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Ion Implanted Emitter Process in Silicon Nitride Silicon Dioxide Passivation Technology

IP.com Disclosure Number: IPCOM000084457D
Original Publication Date: 1975-Nov-01
Included in the Prior Art Database: 2005-Mar-02
Document File: 2 page(s) / 43K

Publishing Venue

IBM

Related People

Bratter, RL: AUTHOR [+2]

Abstract

In the formation of ion-implanted emitters in fabrication of integrated circuits utilizing a silicon nitride/silicon dioxide passivation technology, a problem is often encountered in ensuring that subsequently formed metallic contacts to the emitter do not extend to or beyond the lateral base-emitter junction, to thus short-out this junction and render the transistor ineffective.

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Ion Implanted Emitter Process in Silicon Nitride Silicon Dioxide Passivation Technology

In the formation of ion-implanted emitters in fabrication of integrated circuits utilizing a silicon nitride/silicon dioxide passivation technology, a problem is often encountered in ensuring that subsequently formed metallic contacts to the emitter do not extend to or beyond the lateral base-emitter junction, to thus short- out this junction and render the transistor ineffective.

With reference to Fig. 1, there is shown an integrated circuit at a fabrication stage prior to emitter formation. P base 10 is formed in epitaxial layer 11. The masking or passivation structure comprises bottom silicon dioxide layer 12 and top silicon nitride layer 13, through which emitter-defining opening 15 passes. A very thin layer 16 of silicon dioxide has been formed in emitter opening 15 to serve as an ion-implantation shield.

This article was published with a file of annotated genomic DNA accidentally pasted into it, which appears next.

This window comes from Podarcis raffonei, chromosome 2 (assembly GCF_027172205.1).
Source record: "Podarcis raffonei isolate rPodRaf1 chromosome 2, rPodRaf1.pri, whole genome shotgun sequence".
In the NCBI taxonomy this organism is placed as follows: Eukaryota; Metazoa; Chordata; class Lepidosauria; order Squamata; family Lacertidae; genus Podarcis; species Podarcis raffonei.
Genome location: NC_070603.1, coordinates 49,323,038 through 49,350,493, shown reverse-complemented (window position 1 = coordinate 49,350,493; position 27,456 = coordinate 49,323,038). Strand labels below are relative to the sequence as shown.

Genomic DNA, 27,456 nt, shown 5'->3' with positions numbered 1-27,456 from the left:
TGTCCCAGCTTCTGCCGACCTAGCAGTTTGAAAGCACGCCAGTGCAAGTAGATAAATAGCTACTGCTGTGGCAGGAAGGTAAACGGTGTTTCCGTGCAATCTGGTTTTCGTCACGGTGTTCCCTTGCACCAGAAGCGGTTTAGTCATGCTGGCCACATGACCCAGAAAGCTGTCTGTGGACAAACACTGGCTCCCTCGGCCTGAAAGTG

It should be noted that when utilizing standard integrated circuit fabrication techniques for forming opening 15, silicon nitride layer 13 overhangs the opening through silicon dioxide layer 12, thereby leaving a relatively narrow width, W, which will be the effective width through which the ion implantation can be made, since silicon nitride 13 will block the ions during the subsequent ion implantation Step to form the emitter. Thus, when conventional ion implantation utilizing either arsenic or phosphorous to form N emitter 17 (shown in dotted lines) is utilized, the b...